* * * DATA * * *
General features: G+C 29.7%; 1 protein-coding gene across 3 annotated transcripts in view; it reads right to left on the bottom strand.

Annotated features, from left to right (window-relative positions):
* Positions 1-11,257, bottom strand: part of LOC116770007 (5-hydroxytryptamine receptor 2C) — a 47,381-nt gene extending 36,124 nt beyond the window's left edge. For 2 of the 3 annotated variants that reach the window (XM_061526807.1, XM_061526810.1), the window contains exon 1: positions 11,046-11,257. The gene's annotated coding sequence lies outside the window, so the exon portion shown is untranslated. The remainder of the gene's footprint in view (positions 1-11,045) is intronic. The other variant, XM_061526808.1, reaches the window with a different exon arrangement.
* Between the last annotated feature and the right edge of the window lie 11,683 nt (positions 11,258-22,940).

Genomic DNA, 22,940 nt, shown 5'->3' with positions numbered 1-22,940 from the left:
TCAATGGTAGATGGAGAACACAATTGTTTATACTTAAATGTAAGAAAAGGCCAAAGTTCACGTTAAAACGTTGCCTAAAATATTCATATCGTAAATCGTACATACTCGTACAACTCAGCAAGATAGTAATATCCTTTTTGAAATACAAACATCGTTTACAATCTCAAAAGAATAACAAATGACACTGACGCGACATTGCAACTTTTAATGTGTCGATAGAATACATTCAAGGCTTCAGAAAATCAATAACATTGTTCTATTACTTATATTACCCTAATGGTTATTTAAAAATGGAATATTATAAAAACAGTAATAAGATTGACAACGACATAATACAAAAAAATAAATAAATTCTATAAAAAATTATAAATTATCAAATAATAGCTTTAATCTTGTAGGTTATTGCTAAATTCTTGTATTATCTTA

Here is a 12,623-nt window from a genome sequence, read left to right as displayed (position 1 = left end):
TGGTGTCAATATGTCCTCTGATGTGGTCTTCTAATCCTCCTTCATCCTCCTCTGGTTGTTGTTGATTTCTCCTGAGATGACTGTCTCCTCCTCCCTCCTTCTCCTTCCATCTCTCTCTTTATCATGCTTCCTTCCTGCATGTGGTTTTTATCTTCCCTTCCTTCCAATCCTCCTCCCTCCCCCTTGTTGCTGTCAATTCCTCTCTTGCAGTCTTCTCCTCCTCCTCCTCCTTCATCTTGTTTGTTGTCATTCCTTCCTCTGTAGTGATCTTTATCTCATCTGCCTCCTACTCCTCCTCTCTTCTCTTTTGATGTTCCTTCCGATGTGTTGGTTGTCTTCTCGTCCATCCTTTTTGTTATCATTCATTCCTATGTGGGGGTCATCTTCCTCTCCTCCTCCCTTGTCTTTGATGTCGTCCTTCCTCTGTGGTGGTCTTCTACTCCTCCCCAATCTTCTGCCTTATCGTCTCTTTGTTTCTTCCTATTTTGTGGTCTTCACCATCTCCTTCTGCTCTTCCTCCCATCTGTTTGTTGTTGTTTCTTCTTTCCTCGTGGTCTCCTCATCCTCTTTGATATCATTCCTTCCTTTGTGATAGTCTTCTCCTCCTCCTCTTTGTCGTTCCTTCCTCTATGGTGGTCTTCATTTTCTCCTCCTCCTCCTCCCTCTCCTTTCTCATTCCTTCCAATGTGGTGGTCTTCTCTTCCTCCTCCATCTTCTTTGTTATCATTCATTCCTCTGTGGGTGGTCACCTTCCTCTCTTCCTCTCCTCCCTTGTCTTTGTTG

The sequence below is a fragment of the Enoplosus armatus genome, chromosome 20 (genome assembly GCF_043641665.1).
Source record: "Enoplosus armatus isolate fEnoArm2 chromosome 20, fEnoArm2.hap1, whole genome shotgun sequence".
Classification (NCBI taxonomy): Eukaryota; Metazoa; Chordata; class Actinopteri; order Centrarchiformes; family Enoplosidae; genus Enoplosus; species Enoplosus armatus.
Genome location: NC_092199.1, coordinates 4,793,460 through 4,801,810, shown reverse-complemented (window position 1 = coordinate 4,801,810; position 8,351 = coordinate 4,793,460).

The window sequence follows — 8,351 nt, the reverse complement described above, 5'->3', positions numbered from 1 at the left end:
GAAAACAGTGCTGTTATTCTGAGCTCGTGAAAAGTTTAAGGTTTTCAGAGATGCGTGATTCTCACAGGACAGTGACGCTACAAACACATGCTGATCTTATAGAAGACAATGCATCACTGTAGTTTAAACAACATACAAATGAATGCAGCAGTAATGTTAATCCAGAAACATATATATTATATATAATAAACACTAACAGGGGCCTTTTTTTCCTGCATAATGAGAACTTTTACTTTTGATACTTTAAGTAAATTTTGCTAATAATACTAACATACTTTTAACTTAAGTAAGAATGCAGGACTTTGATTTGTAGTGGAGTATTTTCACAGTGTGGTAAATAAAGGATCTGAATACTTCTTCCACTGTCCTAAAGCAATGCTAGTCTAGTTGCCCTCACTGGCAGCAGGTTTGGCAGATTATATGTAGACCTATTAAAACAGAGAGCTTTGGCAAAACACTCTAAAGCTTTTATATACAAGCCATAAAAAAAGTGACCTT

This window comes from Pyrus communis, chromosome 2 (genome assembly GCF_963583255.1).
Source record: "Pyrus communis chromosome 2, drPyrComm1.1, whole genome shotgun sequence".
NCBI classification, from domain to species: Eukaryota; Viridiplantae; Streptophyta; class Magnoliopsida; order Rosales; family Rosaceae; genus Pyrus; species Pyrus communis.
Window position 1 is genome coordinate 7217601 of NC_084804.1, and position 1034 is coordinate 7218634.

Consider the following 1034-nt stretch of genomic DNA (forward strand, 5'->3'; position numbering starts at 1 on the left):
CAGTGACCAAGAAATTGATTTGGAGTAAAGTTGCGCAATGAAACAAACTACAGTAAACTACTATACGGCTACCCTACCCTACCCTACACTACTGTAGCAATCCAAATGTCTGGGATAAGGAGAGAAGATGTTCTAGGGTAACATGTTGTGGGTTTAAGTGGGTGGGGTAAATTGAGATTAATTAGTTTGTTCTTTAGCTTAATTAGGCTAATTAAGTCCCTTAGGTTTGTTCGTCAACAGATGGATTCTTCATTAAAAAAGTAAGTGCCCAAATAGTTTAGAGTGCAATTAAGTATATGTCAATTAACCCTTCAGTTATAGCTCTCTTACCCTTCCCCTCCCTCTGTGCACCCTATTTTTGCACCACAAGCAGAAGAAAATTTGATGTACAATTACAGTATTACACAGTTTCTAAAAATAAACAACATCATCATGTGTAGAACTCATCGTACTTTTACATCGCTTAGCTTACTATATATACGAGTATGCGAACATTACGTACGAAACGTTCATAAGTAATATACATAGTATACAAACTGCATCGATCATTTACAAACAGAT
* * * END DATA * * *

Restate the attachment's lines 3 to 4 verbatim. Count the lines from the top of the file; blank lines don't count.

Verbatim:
* Positions 1-11,257, bottom strand: part of LOC116770007 (5-hydroxytryptamine receptor 2C) — a 47,381-nt gene extending 36,124 nt beyond the window's left edge. For 2 of the 3 annotated variants that reach the window (XM_061526807.1, XM_061526810.1), the window contains exon 1: positions 11,046-11,257. The gene's annotated coding sequence lies outside the window, so the exon portion shown is untranslated. The remainder of the gene's footprint in view (positions 1-11,045) is intronic. The other variant, XM_061526808.1, reaches the window with a different exon arrangement.
* Between the last annotated feature and the right edge of the window lie 11,683 nt (positions 11,258-22,940).